Judgment No. HB 66/15
Case No. HC CRB 33/14
Kamative CR 5/11/14
HIGH COURT OF ZIMBABWE
HWANGE 11 – 13 MARCH 2013
Miss N Ngwasha for the state
Mr T. Nkala for the accused
MAKONESE J: The accused, aged 28 years, is facing a charge of murder.
The allegation being that on 24 November 2014 and at Chabukhowa village, Chief Pashu, Binga, the accused unlawfully and intentionally killed Peter Mudimba by striking him on the back of the head, and above the left ear using an axe. The accused pleaded not guilty to the charge of murder and tendered a limited plea to the lessor charge of culpable homicide. The state rejected the limited plea and the matter proceeded to trial.
The state case was fairly straight forward and most of the issues were not disputed and are common cause. The state opened its case by tendering a state outline (Exhibit 1). It shall not be necessary to repeat the entire contents of the summary of the state case which now forms part of the record. The defence outline was read into the record and marked (Exhibit 2). The accused’s defence outline is set in the following terms:
“At the trial of this matter, the accused will plead not guilty to contravening section 47 of the Criminal Law (Codification and Reform) Act [Chapter 9:23] murder leveled against him but guilty to culpable homicide and will state the following in his defence:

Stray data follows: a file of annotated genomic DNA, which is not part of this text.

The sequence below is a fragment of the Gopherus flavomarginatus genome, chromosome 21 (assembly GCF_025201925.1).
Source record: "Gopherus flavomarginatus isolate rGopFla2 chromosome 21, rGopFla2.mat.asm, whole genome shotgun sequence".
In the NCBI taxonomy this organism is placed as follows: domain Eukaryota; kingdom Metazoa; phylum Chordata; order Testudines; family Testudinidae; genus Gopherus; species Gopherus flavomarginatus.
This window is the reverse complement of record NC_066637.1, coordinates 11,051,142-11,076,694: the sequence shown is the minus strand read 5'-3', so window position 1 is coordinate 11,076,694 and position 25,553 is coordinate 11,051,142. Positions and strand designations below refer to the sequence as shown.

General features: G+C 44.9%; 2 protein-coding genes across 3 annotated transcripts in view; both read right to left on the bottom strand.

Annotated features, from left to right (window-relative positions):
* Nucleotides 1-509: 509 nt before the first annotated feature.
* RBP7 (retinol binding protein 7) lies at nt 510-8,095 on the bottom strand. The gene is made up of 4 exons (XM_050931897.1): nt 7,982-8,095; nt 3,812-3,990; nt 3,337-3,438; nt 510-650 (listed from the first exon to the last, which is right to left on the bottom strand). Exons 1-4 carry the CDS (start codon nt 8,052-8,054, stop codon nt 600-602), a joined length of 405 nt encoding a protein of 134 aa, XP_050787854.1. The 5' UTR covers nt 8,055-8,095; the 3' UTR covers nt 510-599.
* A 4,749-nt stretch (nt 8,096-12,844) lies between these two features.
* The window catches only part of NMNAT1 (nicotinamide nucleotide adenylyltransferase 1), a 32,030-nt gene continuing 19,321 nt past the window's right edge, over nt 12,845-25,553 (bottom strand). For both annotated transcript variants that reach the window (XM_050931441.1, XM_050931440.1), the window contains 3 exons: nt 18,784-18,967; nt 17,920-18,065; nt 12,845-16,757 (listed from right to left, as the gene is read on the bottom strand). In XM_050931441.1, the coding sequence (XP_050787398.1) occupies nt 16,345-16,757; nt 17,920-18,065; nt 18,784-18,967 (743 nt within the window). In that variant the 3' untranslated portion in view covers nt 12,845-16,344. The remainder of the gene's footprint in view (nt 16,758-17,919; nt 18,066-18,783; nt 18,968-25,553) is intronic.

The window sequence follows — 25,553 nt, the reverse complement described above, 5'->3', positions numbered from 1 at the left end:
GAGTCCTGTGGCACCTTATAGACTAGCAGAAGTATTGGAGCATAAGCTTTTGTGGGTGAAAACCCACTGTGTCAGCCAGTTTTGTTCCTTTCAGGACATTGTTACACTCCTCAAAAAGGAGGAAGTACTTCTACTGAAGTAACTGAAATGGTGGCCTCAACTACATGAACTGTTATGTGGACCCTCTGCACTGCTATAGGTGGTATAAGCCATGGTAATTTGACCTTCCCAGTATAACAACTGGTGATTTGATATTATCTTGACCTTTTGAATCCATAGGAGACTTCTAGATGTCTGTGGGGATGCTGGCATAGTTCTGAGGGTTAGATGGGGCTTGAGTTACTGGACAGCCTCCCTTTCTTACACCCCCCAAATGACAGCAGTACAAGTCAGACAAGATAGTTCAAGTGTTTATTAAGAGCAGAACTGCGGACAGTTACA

1. That his wife had spent seven days away from home and that she had left a 2 year old baby behind and he had no idea as to where his wife was.
2. That sometime in September 2014, he had caught his wife red-handed having sexual intercourse with one Enock Muleya in their matrimonial hut and matter was yet to be resolved.
3. That he suspected his wife was unfaithfully and having an affair with the now deceased.
4. That he was having a domestic dispute with his wife for a period of about five months prior to the fateful day.
5. That he was overcome by anger and emotions due to cumulative domestic disputes with his wife and suspected that his wife was having an affair with the now deceased.
6. That he did not intend to kill the deceased but acted in a fit of rage.
Wherefore, accused will pray for his acquittal on the charge of murder but be found guilty of culpable homicide.”
The next documentary evidence is the accused’s warned and cautioned statement (Exhibit 3). It is necessary to set out the contents of this statement which, was recorded at Hwange on 8 December 2014. The statement is in the following terms;
“I admit to the charge of killing Peter Mudimba. It was on 24 November 2014 at my own homestead, Chabukhowa village, Chief Pashu inside my bedroom hut. I struck him first on the back of the head and he fell on to the ground and I got out of the hut. I returned back in the hut and found him having difficulties in breathing and struck him again with an axe above the left ear and he died. The reason of killing the deceased is that Samukeliswe Mpofu my wife advised me that she had consensual sexual intercourse with her once with him on the way. I then hid the axe at the side of the homestead next to “Mqokolo” tree after wiping off the blood.”
The accused’s warned and cautioned statement was confirmed by a magistrate. The state then tendered an affidavit by Edson Chikunguru, a Constable in the Zimbabwe Republic Police confirming that he had collected the body of the deceased from the murder scene to United Bulawayo Hospitals (Exhibit 4). A Post Mortem Report (Exhibit 5) prepared by Dr Sanganai Pesanai details the cause of death as:
(a) brain damage
(b) multiple skull fractures
(c) chop wounds
On further marks of violence, the Post Mortem Report reflects that there was a chop wound on the left temporal region oozing brain matter (8 x 2) cm and a chop wound on right occipital region (8 x 1) cm